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11201  Politics, Religion, Science, Culture and Humanities / Science, Culture, & Humanities / Re: Health Thread (nutrition, medical, longevity, etc) on: October 15, 2010, 07:51:51 AM
In the US, the poor have lots of food and little activity. In China, their poor have little food and lots of physical activity. It's in the cities, with the new wealth and "American-like" lifestyles that you'll find obesity a problem.
11202  Politics, Religion, Science, Culture and Humanities / Science, Culture, & Humanities / Re: Health Thread (nutrition, medical, longevity, etc) on: October 14, 2010, 10:34:09 PM

China's cities are getting bigger. Vast apartment complexes rise from land cleared for rebuilding. There's a constant hum of construction cranes and motion across the horizon. China's middle class is getting bigger, better educated, better paid. Millions of new consumers flock to the new shopping centers, freed from the hard physical labor of their parents and grandparents.

All that change has consequences. The Chinese are getting bigger, too, and fast. "The New England Journal of Medicine" reports that 19 million people in China are now obese. And while the small percentage of overweight people here still falls well short of America's epidemic, China's rapid rate of increased obesity, 30 to 50 percent annually -- that's six million to 10 million more each year -- has alarmed health officials.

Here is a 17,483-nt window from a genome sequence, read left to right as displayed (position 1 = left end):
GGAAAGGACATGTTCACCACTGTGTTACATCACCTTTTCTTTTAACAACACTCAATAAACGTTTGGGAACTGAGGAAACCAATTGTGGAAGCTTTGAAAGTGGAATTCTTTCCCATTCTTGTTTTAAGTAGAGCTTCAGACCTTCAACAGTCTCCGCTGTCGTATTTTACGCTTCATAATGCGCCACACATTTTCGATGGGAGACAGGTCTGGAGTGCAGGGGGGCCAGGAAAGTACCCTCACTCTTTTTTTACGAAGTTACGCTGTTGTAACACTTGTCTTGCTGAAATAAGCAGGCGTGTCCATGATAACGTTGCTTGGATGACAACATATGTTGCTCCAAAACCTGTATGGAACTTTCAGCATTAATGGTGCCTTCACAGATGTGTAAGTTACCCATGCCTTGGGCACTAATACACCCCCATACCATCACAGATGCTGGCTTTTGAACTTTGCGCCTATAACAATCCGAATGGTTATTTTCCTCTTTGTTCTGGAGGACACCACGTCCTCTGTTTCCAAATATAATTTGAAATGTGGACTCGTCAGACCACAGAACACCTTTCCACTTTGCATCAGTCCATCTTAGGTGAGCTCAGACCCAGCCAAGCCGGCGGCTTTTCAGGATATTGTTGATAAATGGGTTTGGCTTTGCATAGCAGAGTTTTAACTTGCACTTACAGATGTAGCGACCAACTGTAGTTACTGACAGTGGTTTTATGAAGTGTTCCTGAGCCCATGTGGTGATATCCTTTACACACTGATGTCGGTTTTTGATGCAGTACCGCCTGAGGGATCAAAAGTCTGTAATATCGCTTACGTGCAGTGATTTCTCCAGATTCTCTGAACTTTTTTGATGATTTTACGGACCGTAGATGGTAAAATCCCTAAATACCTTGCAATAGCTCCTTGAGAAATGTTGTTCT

In the course of just a few decades, China has moved from being a society with a fear of periodic famine to one where the rapidly rising rate of obesity is a serious public health threat.

Dr. Mi Jie is a pediatrician who is studying the phenomenon.

DR. MI JIE, pediatrician (through translator): During the last 30 years of economic development, people's living standards have improved rapidly. Their lifestyles have changed enormously. More money means more food.

RAY SUAREZ: Dr. Mi is trying to convince parents that giving their children more food just because they can afford more food will eventually become a health burden for that child.

DR. MI JIE (through translator): Most obese children don't have an immediate health risk, but health problems, such as high blood pressure, diabetes and cardiovascular diseases, will occur in 20 or 30 years, when they become adults, because health problems don't appear until adulthood. Parents don't see the problems. And they don't take action.

In fact, the traditional thinking in China is that children need to be fat, and that means the child is healthy and strong. This concept, of course, is wrong.

RAY SUAREZ: Western fast-food restaurants have become part of urban Chinese culture.

I just want to know what everybody's favorite food is at McDonald's.

CHILD: Hamburger. Coke.